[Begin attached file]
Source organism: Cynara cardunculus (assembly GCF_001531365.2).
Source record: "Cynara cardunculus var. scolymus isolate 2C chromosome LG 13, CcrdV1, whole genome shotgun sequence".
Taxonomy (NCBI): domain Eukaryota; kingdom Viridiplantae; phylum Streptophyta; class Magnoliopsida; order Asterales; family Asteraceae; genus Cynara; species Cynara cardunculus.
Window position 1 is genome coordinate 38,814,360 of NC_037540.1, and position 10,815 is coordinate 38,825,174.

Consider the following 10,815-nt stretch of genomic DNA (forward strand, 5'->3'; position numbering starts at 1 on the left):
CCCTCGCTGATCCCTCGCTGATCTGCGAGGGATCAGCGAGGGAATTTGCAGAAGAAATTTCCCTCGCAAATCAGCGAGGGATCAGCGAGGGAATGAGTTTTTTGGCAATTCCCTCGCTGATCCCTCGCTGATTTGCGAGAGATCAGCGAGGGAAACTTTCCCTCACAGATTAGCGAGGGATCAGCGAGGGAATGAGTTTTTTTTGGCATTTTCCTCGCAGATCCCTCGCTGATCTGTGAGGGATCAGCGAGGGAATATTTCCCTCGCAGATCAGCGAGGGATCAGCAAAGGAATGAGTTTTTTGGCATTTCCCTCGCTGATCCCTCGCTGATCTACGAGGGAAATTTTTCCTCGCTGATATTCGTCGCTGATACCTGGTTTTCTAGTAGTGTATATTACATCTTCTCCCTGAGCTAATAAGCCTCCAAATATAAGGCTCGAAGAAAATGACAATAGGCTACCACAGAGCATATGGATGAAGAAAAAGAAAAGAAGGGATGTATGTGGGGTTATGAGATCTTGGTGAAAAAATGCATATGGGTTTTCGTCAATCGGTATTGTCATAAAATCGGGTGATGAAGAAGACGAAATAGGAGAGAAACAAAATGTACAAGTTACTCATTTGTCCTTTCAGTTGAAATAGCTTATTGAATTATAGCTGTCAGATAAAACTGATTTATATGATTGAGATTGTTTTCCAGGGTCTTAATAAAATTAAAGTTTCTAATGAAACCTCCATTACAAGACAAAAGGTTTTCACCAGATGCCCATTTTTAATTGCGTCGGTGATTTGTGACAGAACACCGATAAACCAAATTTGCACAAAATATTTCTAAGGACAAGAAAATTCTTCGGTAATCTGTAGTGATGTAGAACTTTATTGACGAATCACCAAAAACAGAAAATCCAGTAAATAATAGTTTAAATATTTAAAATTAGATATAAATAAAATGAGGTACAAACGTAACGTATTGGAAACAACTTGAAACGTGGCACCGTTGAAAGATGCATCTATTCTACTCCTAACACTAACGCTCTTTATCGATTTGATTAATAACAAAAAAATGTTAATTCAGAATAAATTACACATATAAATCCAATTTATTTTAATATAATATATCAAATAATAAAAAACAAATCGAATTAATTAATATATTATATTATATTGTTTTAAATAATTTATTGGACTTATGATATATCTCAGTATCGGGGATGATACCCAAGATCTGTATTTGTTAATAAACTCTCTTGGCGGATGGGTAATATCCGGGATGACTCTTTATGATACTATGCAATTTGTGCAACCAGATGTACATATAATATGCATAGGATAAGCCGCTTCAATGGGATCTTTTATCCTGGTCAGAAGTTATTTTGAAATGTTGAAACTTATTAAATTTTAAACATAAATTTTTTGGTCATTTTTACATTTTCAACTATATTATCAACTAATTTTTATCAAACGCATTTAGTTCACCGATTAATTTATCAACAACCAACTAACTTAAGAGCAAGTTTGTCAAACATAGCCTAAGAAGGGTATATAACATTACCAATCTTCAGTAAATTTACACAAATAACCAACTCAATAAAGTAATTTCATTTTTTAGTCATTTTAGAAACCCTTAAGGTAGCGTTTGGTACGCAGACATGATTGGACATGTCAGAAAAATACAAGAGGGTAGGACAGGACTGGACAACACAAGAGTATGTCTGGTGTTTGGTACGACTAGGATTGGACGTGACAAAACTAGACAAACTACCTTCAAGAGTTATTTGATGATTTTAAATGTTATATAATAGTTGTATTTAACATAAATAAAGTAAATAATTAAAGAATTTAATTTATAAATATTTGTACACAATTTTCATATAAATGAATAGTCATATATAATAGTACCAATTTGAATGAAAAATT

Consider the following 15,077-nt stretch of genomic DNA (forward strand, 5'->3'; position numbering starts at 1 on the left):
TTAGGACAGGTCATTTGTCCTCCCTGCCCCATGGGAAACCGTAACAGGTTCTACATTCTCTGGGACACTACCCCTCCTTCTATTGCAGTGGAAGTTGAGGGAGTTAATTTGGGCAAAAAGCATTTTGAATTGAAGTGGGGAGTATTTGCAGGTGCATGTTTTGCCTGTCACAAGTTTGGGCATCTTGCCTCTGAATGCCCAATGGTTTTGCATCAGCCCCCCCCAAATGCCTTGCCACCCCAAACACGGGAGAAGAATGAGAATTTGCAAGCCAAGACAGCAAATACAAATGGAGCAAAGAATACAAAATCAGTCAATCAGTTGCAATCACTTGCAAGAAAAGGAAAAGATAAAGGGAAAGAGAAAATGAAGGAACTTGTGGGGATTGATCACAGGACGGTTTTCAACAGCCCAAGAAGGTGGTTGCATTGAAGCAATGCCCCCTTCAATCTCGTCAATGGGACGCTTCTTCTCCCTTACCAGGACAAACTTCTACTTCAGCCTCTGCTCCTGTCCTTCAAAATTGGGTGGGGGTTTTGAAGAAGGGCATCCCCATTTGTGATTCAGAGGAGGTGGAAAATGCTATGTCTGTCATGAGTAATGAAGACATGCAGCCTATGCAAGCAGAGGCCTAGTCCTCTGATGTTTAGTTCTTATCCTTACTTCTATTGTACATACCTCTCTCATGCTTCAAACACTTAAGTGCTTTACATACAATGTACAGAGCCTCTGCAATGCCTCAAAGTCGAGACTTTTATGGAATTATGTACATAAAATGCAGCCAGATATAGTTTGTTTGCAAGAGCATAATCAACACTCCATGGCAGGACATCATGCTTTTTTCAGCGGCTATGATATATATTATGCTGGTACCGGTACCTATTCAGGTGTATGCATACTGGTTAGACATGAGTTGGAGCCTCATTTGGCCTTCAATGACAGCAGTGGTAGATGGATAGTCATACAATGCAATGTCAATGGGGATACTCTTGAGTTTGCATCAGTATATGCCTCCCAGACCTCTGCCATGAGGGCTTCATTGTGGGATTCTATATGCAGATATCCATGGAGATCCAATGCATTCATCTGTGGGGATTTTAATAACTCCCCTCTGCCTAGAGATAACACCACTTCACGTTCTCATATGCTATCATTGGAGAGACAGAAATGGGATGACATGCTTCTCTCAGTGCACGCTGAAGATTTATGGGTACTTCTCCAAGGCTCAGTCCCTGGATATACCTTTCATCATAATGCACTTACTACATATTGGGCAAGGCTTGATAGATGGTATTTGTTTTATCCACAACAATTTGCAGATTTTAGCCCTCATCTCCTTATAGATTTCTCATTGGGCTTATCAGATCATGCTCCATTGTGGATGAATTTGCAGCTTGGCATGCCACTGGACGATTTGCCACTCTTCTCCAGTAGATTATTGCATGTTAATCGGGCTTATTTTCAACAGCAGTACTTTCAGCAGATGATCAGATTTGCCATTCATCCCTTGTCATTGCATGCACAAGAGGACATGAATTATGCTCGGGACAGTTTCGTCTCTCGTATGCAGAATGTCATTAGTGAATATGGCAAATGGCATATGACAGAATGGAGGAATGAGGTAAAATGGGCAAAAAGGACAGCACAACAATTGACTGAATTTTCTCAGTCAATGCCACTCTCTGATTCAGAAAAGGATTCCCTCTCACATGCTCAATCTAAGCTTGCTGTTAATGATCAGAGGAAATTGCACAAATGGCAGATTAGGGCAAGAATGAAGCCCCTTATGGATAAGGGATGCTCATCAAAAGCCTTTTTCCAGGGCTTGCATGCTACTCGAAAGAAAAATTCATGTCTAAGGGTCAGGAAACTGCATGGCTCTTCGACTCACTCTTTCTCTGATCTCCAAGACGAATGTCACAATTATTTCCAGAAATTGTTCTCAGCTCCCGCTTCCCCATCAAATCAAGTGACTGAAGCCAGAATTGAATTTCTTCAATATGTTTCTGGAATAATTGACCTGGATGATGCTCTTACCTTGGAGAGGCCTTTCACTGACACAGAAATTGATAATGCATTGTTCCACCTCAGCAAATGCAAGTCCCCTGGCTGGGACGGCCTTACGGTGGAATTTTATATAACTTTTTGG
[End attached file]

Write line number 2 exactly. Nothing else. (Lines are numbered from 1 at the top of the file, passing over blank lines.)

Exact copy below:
Source record: "Cynara cardunculus var. scolymus isolate 2C chromosome LG 13, CcrdV1, whole genome shotgun sequence".